Archive for February, 2010

Worn-out Workforce? Focus Your Story!

Friday, February 12th, 2010

Speaking to a business group recently, a branding expert observed that employees are worn out and need to hear that their employers and other business leaders understand how they’re feeling. To cut through the information clutter, you always need a finely-tuned story targeted to each distinct audience. But now you need to do even more.

People in the workforce aren’t able to function even close to top form because they’ve been overworked, over-stressed, and most likely, under-appreciated. They know they’re lucky to have a job and to still have their homes when so many others have lost both cornerstones of stability. But the sluggish economy is the worst and longest lasting that they’ve ever seen, and they’re exhausted.

To re-energize your employees, take a fresh look at your brand story. Are you connecting with employees on a personal level? And are they connecting with your customers/clients on a personal level? People are always hungry for stories because well-told tales reach their hearts as well as their minds. They’ll respond best to those that say, “We understand what you’re going through, and here’s how we can help you feel and function better, even when the going is especially tough.”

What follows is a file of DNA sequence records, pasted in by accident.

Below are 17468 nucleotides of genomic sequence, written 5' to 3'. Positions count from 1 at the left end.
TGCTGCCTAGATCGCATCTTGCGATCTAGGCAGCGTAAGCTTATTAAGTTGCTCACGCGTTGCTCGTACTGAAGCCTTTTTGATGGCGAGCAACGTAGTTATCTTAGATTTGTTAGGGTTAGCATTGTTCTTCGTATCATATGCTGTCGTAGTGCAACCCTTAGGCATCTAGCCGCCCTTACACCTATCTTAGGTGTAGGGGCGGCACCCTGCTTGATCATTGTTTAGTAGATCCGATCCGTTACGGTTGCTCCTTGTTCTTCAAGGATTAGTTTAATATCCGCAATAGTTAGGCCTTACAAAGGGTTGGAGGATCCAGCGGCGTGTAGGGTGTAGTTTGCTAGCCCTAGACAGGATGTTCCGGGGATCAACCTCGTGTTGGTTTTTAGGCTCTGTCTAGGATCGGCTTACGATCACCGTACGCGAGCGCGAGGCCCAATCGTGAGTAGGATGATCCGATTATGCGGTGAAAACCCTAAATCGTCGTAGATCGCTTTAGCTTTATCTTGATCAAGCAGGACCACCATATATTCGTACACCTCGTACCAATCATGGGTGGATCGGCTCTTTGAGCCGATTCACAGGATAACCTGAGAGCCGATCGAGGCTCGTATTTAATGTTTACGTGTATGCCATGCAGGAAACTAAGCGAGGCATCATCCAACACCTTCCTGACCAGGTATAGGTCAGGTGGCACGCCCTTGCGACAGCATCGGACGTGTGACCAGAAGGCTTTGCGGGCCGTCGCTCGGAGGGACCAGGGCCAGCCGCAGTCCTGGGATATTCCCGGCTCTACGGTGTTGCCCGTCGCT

A re-energized workforce will help you tell your brand story more effectively–and win more market share in the process.

What’s the Story at Toyota?

Monday, February 8th, 2010

Communications professors and leadership experts are taking Toyota to task for mismanaging the story about problem with its braking systems. I agree that the company has taken a series of surprising missteps.

In a CBS news article (which can be read in full at http://tinyurl.com/ylq9xqm), an auto industry expert described the reassurances offered by Toyota’s CEO on Friday as the company’s “last chance” to stop the damage from the safety crisis. Others have questioned whether the company can recover from the damage already done and retain its brand position as a symbol of top-quality products.

Clearly, Mr. Toyoda, grandson of the company’s founder, waited far too long to address the problem. Ideally the time to act is before a problem becomes publicly known. Second best is to make an announcement as soon as the story hits the media, assuring owners and prospective customers that the company has made the issue its top priority.

What do you think the long-term damage to Toyota’s reputation may be? Would you buy a Toyota right now? What will it take for you to be certain that their cars are dependable?